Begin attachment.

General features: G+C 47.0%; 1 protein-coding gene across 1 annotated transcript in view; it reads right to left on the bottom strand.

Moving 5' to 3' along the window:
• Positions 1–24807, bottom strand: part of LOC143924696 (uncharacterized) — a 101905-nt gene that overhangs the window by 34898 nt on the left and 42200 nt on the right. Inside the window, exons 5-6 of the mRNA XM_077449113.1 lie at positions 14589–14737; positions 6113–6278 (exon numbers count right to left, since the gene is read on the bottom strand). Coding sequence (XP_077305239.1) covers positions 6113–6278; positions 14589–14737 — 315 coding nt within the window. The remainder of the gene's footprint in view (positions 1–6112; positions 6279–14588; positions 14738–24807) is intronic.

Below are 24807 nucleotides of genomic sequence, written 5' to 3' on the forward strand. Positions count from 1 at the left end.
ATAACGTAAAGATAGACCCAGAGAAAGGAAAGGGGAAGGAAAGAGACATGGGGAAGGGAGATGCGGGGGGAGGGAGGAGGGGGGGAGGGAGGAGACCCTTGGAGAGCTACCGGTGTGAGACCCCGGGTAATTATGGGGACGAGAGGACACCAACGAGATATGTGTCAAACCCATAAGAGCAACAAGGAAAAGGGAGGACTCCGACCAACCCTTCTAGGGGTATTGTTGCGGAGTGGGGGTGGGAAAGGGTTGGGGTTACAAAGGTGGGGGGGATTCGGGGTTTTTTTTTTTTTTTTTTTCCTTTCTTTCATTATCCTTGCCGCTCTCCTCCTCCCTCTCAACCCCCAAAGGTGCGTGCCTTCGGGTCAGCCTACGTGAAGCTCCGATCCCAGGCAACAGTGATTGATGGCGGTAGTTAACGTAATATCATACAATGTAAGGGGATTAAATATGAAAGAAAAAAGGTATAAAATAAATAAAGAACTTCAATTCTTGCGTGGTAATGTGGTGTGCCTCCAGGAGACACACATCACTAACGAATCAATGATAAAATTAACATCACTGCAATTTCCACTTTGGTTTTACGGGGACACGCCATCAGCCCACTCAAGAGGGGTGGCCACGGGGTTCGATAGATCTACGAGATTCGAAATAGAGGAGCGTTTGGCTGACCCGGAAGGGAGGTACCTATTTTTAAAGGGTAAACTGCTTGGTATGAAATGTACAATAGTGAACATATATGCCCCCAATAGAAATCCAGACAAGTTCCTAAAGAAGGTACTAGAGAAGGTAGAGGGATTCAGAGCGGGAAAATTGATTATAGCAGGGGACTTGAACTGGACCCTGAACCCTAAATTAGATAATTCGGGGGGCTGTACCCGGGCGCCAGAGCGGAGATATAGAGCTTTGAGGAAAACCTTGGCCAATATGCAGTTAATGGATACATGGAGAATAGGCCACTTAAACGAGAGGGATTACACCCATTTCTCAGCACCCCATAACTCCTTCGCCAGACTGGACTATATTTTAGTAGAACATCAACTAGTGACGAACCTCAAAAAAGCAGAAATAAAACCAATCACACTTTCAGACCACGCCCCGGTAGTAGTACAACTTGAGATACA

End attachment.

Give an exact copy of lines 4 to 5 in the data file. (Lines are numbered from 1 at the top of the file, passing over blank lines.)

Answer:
Below are 24807 nucleotides of genomic sequence, written 5' to 3' on the forward strand. Positions count from 1 at the left end.
ATAACGTAAAGATAGACCCAGAGAAAGGAAAGGGGAAGGAAAGAGACATGGGGAAGGGAGATGCGGGGGGAGGGAGGAGGGGGGGAGGGAGGAGACCCTTGGAGAGCTACCGGTGTGAGACCCCGGGTAATTATGGGGACGAGAGGACACCAACGAGATATGTGTCAAACCCATAAGAGCAACAAGGAAAAGGGAGGACTCCGACCAACCCTTCTAGGGGTATTGTTGCGGAGTGGGGGTGGGAAAGGGTTGGGGTTACAAAGGTGGGGGGGATTCGGGGTTTTTTTTTTTTTTTTTTTCCTTTCTTTCATTATCCTTGCCGCTCTCCTCCTCCCTCTCAACCCCCAAAGGTGCGTGCCTTCGGGTCAGCCTACGTGAAGCTCCGATCCCAGGCAACAGTGATTGATGGCGGTAGTTAACGTAATATCATACAATGTAAGGGGATTAAATATGAAAGAAAAAAGGTATAAAATAAATAAAGAACTTCAATTCTTGCGTGGTAATGTGGTGTGCCTCCAGGAGACACACATCACTAACGAATCAATGATAAAATTAACATCACTGCAATTTCCACTTTGGTTTTACGGGGACACGCCATCAGCCCACTCAAGAGGGGTGGCCACGGGGTTCGATAGATCTACGAGATTCGAAATAGAGGAGCGTTTGGCTGACCCGGAAGGGAGGTACCTATTTTTAAAGGGTAAACTGCTTGGTATGAAATGTACAATAGTGAACATATATGCCCCCAATAGAAATCCAGACAAGTTCCTAAAGAAGGTACTAGAGAAGGTAGAGGGATTCAGAGCGGGAAAATTGATTATAGCAGGGGACTTGAACTGGACCCTGAACCCTAAATTAGATAATTCGGGGGGCTGTACCCGGGCGCCAGAGCGGAGATATAGAGCTTTGAGGAAAACCTTGGCCAATATGCAGTTAATGGATACATGGAGAATAGGCCACTTAAACGAGAGGGATTACACCCATTTCTCAGCACCCCATAACTCCTTCGCCAGACTGGACTATATTTTAGTAGAACATCAACTAGTGACGAACCTCAAAAAAGCAGAAATAAAACCAATCACACTTTCAGACCACGCCCCGGTAGTAGTACAACTTGAGATACA